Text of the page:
Regardless of what you wish to call it, the outcome is still determining where your current financial plan is strong and weak. The strengths and weaknesses of a financial plan are measured relative to general and specific financial goals and objectives. In other words, this is the step in the planning process when you determine the gaps between where you are and where you want to be.

Financial Planning Gap Analysis

The first step in determining your financial planning needs is to quantify your goals and objectives. This includes calculating how much money you will need to save before you retire, determining how much insurance you need, evaluating your investments and estate planning needs. Each one of these financial planning elements are complex on their own, let alone analyzed together. However the following highlights will help you with the most common financial planning gaps.

Budget Analysis

Cash Flows - When reviewing your budget measure the margin between your income and expenses. If you are spending almost as much as you make that’s a signal that your budget needs a little work.

Consumer Debt - One of the most common issues found during the budget assessment is discovering a trend of high consumer debt expenditures. This is a weakness that can have a negative impact on your long-term financial health.

Insurance and Risk Management

Life and Disability Insurance - Ensure that you have enough life insurance coverage to provide for your family’s expenses in case there is a loss of income due to injury or passing.

Home Owners Insurance - Most of us have a lot of capital tied up in our homes, in addition it is where we live. Its important to protect this important asset. Ensure that your Home Owners policy covers the replacement value of your home.

Investment Analysis

Diversification - When reviewing your investments, ensure that you are well diversified. This entails holding a variety of assets which could include a mix of stocks, bonds, options, futures, etc. Remember all assets classes might not be the right fit for you; invest in only the assets that you understand.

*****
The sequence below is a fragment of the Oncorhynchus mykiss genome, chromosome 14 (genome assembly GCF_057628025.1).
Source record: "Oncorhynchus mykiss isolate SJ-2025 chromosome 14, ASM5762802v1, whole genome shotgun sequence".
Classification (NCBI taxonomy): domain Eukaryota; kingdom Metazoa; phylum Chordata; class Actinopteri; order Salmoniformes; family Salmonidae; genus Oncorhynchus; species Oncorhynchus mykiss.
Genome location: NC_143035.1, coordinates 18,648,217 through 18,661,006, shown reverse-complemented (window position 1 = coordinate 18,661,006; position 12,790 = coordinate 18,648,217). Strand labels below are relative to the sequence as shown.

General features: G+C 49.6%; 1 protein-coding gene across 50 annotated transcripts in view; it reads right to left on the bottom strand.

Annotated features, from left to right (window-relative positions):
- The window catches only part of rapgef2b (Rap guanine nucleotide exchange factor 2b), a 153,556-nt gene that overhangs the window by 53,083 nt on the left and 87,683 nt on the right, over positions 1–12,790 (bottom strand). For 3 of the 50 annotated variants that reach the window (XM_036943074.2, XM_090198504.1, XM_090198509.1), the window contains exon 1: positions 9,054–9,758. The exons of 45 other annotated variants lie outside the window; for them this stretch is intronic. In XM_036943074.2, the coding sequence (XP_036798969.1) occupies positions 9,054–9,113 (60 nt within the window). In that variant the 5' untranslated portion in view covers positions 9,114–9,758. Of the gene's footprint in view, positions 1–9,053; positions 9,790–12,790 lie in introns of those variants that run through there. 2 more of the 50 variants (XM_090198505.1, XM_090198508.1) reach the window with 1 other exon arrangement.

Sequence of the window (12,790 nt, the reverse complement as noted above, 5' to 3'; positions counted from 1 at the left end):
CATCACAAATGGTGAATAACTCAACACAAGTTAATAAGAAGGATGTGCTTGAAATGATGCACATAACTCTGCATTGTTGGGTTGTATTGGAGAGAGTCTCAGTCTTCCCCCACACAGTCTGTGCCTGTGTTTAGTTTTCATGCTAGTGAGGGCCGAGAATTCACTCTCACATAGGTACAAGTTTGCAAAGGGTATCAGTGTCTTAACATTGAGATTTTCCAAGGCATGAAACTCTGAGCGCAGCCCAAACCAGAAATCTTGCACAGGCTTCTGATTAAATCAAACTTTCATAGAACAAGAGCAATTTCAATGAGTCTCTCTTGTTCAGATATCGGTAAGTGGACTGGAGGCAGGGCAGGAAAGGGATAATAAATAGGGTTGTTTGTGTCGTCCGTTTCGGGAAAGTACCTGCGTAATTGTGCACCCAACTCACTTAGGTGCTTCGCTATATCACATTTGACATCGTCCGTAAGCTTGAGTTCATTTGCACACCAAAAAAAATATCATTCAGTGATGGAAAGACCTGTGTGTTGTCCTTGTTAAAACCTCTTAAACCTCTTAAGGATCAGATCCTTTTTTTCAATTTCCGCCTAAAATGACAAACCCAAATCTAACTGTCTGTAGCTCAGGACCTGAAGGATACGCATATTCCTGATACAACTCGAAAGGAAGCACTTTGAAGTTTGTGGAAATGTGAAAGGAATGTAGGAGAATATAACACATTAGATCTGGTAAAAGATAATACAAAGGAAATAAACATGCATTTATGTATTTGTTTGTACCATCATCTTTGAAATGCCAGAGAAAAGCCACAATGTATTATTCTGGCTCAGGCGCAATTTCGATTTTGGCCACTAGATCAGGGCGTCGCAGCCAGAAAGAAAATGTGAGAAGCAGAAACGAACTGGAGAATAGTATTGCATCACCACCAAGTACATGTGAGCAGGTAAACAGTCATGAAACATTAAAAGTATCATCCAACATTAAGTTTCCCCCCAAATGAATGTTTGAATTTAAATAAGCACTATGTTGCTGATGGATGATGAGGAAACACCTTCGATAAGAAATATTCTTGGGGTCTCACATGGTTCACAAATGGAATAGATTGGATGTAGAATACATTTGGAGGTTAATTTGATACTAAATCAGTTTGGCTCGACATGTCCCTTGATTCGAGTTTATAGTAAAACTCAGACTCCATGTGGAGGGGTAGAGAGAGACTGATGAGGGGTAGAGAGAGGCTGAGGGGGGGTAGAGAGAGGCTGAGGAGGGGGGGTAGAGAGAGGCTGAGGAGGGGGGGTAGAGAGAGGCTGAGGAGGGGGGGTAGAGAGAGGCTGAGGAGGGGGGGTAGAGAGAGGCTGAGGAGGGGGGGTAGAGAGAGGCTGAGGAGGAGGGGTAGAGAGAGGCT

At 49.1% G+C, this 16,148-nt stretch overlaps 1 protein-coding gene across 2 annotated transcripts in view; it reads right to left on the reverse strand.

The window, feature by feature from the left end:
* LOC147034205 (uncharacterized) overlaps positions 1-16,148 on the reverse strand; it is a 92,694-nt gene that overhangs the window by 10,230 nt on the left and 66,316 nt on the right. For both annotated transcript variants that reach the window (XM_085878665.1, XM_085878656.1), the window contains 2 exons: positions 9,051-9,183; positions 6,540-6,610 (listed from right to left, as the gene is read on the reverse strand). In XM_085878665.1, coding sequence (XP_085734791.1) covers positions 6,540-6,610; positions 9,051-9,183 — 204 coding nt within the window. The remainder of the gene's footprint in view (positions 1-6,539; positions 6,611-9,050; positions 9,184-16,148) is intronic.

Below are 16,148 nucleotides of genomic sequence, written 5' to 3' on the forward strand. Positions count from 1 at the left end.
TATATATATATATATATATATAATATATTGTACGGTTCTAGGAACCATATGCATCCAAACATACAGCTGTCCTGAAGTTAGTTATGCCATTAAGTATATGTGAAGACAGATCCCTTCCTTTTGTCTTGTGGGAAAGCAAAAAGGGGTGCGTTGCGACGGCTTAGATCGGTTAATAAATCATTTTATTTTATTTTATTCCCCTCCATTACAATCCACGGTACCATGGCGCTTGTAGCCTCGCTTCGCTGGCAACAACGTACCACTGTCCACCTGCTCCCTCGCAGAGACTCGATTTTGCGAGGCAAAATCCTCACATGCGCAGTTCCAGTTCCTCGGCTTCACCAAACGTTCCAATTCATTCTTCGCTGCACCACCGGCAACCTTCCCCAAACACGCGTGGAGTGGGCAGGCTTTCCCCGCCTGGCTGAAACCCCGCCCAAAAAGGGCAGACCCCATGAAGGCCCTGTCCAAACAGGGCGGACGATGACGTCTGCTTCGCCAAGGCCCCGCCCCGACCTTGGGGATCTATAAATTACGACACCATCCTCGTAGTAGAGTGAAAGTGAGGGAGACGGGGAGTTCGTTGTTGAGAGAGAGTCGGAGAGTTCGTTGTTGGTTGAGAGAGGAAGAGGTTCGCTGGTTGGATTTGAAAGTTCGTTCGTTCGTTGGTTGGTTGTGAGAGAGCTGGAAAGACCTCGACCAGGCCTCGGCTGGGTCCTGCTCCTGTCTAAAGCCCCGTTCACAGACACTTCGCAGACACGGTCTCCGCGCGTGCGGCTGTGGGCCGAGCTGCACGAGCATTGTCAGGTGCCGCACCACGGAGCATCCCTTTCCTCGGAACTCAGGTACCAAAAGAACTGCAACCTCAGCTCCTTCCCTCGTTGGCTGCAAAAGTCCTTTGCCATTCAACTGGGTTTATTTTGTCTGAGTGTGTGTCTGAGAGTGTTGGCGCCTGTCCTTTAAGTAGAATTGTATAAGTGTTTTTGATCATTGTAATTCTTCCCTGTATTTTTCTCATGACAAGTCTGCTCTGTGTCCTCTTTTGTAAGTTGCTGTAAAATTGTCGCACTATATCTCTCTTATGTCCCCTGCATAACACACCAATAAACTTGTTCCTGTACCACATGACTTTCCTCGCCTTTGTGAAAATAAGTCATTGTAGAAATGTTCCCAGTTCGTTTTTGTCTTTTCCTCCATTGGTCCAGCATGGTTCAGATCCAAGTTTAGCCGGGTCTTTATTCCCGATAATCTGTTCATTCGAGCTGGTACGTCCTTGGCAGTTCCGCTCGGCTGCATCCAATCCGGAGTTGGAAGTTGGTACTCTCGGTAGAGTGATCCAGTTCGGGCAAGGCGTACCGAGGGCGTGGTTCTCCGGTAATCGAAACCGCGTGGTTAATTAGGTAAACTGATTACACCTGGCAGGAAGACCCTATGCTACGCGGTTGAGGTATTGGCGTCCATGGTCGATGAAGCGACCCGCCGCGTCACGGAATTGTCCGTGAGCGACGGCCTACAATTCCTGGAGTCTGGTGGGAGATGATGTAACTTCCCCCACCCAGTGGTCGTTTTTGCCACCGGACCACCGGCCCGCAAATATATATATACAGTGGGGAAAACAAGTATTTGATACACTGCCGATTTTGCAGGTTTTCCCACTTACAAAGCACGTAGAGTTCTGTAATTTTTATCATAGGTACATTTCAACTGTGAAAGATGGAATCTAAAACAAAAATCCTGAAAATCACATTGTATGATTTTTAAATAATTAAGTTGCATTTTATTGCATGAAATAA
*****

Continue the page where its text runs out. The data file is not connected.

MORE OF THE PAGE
Risk to Reward - As our lives mature and we get closer to retirement, we cannot risk as much as we could when we were young. Ensure that you increase your allocation of low risk assets (such as bonds) the older you get.

Retirement Gaps

Retirement Income - Once you have calculated how much money you will need to retire, determine if your current savings and investment strategy gets you there. If not you may need to reduce expenses in order to increase savings.

Lifestyle Assumptions - If there are any potential retirement gaps in your financial plan your lifestyle goals may need a little adjustment. This includes changing your expected retirement date, travel plans or other funding objectives.

Estate Planning Needs

Updated Will - Estate planning is often overlooked as part of the financial planning process. At the bare minimum, ensure that you have an updated will to reduce the probability that your assets will get tied up in probate.

Power of Attorney - Laws, as they are currently written, leaves much to chance in the event that one loses the ability to make decisions on their own. Granting the legal authority for someone to make decisions on your behalf can ensure that your intentions will be carried out in the event that anything happens to you.

Determining the gaps within your current financial plan is the most complex portion of the financial planning process. Explaining how to complete a comprehensive review is too much for one post, however I will post more later. If you have any questions, don't hesitate to ask.